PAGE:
Why The Covenant (Part 2)

July 30, 2021

Abraham’s 24 year journey ordered by Enlil El Shaddai. For the Bible to make any kind of sense, we must see it in it’s true context.

The land of Canaan would be the inheritance of Abraham’s descendants but Abraham would only be a pilgrim (He was so much more than that) there. On his journey to Canaan there were seventeen places that Abraham visited recorded in the Old Testament. Each of these places are important in the history of Israel and there is evidence of their existence in ancient times through archaeology.

1. Ur of the Chaldees was the original home of Abraham. It was one of the greatest cities of the ancient world, and Ur was the capital of the ancient Chaldean Empire in ancient Mesopotamia. Sometime around 1900 BC the Lord told Abraham to leave his home and country and go to a land that He would show him. He obeyed and departed from Ur with his father Terah and his nephew Lot. (Gen. 11:31; Acts 7:2-4).

2. Haran in Mesopotamia was the first stopping place recorded in the Bible. They dwelt here until after the death of his father Terah, and in Haran the Lord called Abraham again (Gen. 12:1-4; Acts 7:4). Nahor, Abraham’s brother, had probably settled in Haran before they departed.

3. Damascus was a great city in the ancient world and it was located in ancient Aram (Syria). Abraham and his nephew Lot had departed Haran and followed the leading of the Lord. They moved southward and passed by the city of Damascus along the way and it might have been at this time that Abraham secured his servant Eliezer (Gen. 15:2).

4. Shechem or Sichem was the first place where Abraham came to in Canaan. The Lord appeared to Abraham again and confirmed his promises, and It was here at Shechem that Abraham built the first altar to the Lord (Gen. 12:6, 7).  There is much history in this place (Joshua 24:1, Judges 9:6, 1 Kings 12:1).

5. Bethel. Abraham continued his journey southward and came to a mountain near Bethel, where he built a second altar (Genesis 12:8).

6. Egypt. Abraham and his family journeyed southward through the land of Canaan and a major famine hit they migrated to Egypt. In Egypt Abraham deceived the King in order to save his own life and was expelled from the land of Egypt (Gen. 12:9-20). The king of Egypt feared Abraham because of a dream and allowed him to leave with all of his possessions.

7. Bethel. Abraham and his nephew Lot returned to their former home at Bethel, but on account of strife between their herdsmen, they parted each other’s company as friends. (Gen. 13:1-9).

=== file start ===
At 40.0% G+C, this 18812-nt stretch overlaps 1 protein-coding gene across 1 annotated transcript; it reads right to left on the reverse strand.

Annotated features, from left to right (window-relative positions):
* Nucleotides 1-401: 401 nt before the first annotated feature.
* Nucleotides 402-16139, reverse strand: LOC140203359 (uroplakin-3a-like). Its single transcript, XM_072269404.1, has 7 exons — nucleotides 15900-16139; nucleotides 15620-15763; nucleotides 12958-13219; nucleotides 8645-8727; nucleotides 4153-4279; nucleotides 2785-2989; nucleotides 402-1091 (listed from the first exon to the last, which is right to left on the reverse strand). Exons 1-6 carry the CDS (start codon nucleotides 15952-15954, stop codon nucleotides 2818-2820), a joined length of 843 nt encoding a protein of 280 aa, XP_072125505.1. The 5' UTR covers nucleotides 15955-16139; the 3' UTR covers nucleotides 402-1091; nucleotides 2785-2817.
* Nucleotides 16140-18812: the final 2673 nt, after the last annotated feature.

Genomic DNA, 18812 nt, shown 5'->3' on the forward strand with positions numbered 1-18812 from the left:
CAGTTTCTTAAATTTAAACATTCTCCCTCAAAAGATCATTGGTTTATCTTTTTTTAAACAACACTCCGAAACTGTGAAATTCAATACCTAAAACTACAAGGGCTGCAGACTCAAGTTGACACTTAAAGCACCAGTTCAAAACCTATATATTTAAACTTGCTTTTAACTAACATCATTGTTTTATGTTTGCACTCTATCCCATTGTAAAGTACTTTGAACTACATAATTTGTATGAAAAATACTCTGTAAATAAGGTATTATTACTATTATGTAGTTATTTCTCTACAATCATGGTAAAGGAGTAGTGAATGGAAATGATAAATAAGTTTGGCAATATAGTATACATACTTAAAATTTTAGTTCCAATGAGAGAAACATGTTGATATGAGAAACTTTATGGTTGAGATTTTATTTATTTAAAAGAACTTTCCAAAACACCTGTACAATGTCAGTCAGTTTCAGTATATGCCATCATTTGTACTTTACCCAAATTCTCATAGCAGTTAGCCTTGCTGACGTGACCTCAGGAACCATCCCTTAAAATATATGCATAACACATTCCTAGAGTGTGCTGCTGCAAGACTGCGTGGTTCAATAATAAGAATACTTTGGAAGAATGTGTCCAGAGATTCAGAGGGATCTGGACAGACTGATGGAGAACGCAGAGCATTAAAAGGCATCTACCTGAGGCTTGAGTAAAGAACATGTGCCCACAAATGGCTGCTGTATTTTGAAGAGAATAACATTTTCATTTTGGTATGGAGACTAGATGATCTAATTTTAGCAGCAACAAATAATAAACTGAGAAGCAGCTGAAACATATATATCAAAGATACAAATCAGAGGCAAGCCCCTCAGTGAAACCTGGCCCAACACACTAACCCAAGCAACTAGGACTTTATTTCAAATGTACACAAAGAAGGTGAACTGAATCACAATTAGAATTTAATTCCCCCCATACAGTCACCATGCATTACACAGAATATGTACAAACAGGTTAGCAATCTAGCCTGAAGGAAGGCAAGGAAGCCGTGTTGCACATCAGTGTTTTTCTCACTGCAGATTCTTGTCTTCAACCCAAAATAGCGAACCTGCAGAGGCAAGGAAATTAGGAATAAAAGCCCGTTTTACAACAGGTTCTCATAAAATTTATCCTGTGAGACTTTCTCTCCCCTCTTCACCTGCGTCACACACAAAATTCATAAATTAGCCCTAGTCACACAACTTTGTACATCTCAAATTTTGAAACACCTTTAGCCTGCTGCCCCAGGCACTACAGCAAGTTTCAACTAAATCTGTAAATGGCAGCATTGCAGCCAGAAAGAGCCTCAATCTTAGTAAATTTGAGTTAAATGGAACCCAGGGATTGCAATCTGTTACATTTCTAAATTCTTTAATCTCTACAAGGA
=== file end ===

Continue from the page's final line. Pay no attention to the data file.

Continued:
8. Hebron. Lot chose the warm climate and lush plains of the Jordan Valley and pitched his tent toward Sodom, and Abraham left the desirable Sodom and Gomorrah and sojourned at Hebron in Mamre where he heard again from the Lord and built an altar (Gen. 13:10-18). An interesting note is that Hebron was one of the oldest cities in ancient Canaan and Numbers 13:22 says that “it was built seven years before Zoan in Egypt.”

9. Dan. Four kings of the east came to Canaan who were united under Chedorlaomer of Elam (the territory of ancient Ur) and made war against the five kings of Canaan. In their conquest of the Jordan Valley, they captured Lot as a prisoner of war, and when Abraham heard of it he pursued the four kings, overtook them at Dan, and defeated them with the help of the Lord (Gen. 14:1-14), Abraham had assembled an army of 318 men. The city of Dan was located in the north between Hazor and Damascus.

10. Hobah. Abraham and his army of servants smote the army of the four kings of Chedorlaomer and chased them to Hobah, which was located near Damascus. Lot and all the people with them were rescued including their belongings (Gen. 14:15, 16).

11. Salem. On his return, Abraham passed through Salem (Jerusalem) and was met by a man named Melchizedek whose name means “king of righteousness”. Melchizedek was a mysterious man regarded in the Bible as the priest and king of Salem. This was the first mention of the word “priest” in the Bible and he gave to Abraham bread and wine. The Bible also mentions that Abraham paid him 1/10th of all his spoils from the war as a “tithe”. Hebrews 7:3 gives an interesting description of Melchizedek and therefore his identity remains a mystery. The king of Sodom also came out to meet Abraham at the same place (Gen. 14:17-21).

12. Hebron. When Abraham finally returned to Hebron God reminded him of his covenant with him and changed his name from Abram to Abraham (Gen. 15:1-21; 17:1-27). During his stay at this place Ishmael was born (Gen. 16: 1-16) and the cities of Sodom and Gomorrah were destroyed (Gen. 18:1 – 19:38)

13. Gerar. Abraham left Hebron and for a time sojourned among the Philistines in Gerar which was in southern Canaan west of Beersheba. It was in Gerar that Abraham deceived King Abimelech (Gen. 20:1-18).

14. Beersheba. Abraham remained at Beersheba for some time. During this time, he made a covenant with king Abimelech. Later he gave birth to a natural son of him and Sarah in his old age, he named him Isaac which means “laughter”. When Isaac was born Ishmael was expelled and his mother Hagar fled and was met by “the Angel of the Lord” which was the Lord Himself (Gen. 21:1-34).

15. Moriah. It was in Beersheba that Abraham received the command from the Lord to take his only son Isaac to Mount Moriah, a mountain of Salem, to offer Isaac as a burnt offering (Gen. 22:1-18).

16. Beersheba. Abraham returned to Beersheba and dwelt there for some time.

17. Hebron. Abraham bought the cave of Machpelah as the family sepulcher and buried his wife Sarah there (Gen. 23: 1-20). At the age of 175 Abraham died, and was also buried in the cave at Machpelah.

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